Perhaps contrary to expectations generated by the title and icy wastes seen on the cover, Siberia 56 isn’t set in Russia’s remote and frozen North-East, but an icy alien planet named after that area, where in the future humans have established a colony. A crew heading for there, don’t make it, crash landing and unable to fix their craft. Their only hope lies in crossing hundreds of miles of unhospitable terrain where several predatory species are known to live.

Christophe Bec is an experienced guide through cinematic SF horror (see recommendations), with several creative previous stories exploring the field, so he sets the tone early. His method is almost a checklist. There’s the crashed ship, the terrible conditions, the danger of attack, the lack of supplies and an ever-worsening situation as a demoralised crew seemingly make no progress. The terrifying creature seen on the cover is called a Silhur, very much upgraded from Dune’s giant underground worms, and several of them make an early appearance.

The perpetual terror is maintained by Alexis Sentenac putting the effort in to draw the crew as seen from a distance, constantly dwarfed by their surroundings, and ensuring those surroundings look almost impossible to traverse. He’s very good at hinting at threats in the shadows and in terrifying with the ever-changing atmospheric conditions.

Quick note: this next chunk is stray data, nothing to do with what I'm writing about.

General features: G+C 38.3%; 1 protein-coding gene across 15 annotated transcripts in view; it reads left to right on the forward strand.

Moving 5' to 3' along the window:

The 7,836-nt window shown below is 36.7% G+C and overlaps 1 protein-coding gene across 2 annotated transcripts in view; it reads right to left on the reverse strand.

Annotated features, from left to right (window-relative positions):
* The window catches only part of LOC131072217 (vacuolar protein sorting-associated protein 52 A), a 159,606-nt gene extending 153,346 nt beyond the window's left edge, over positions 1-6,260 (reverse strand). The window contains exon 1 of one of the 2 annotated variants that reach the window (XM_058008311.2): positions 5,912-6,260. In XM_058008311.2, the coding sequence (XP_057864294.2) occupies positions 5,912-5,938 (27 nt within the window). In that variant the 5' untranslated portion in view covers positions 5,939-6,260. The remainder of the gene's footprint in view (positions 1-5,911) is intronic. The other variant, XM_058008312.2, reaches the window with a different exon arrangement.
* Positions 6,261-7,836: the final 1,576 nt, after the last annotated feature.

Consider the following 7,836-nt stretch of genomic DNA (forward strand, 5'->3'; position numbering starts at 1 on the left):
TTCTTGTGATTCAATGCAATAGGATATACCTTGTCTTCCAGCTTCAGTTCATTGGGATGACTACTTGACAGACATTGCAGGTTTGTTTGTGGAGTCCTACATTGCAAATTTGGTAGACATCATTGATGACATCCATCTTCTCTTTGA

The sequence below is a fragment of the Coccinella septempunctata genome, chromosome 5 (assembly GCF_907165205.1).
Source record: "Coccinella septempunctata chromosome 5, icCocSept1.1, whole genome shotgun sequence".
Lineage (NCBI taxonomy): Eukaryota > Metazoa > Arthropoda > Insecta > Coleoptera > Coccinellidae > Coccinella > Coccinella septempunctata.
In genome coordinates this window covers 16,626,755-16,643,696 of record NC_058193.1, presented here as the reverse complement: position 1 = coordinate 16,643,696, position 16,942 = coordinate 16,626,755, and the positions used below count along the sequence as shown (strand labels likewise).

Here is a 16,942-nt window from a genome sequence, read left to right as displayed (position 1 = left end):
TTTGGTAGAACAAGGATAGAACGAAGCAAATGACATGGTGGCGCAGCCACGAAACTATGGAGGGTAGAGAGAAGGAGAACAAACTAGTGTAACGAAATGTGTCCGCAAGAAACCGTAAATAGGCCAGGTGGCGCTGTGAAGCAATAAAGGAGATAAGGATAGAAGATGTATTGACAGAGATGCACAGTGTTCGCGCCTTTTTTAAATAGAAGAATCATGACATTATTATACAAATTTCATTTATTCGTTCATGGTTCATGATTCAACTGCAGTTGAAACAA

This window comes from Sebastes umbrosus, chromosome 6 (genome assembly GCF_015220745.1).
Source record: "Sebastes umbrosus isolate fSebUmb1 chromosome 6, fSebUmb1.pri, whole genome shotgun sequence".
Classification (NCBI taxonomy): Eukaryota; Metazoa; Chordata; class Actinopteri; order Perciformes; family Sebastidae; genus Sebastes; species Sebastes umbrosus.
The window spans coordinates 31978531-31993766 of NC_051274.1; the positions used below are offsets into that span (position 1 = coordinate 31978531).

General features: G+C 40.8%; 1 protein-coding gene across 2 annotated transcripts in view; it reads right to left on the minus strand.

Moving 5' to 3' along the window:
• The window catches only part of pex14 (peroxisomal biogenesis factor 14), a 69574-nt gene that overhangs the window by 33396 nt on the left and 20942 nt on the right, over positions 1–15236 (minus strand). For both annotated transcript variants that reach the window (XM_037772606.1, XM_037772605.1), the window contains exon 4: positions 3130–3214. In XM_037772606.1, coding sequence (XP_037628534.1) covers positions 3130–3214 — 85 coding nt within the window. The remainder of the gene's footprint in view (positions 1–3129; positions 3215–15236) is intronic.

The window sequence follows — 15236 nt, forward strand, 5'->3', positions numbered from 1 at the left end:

Siberia 56 is actually a combination of three stories. Seasoned horror readers will have a fair idea about how the first is going to play out, but the thrill is always in the shocks of that happening. The second and third stories follow much the same formula, continuing where the first left off. Bec now takes a look at the colony destination from the first story, runs through their discoveries and sets up a new menace, while the concluding arc puts two factions of humans at odds with each other.

There’s no great originality to what plays out, but Bec’s world building is strong, and he’s good at hinting at possibilities that don’t all occur. In the end horror fans are likely to be satisfied, while the door is left open for greater exploration of the past.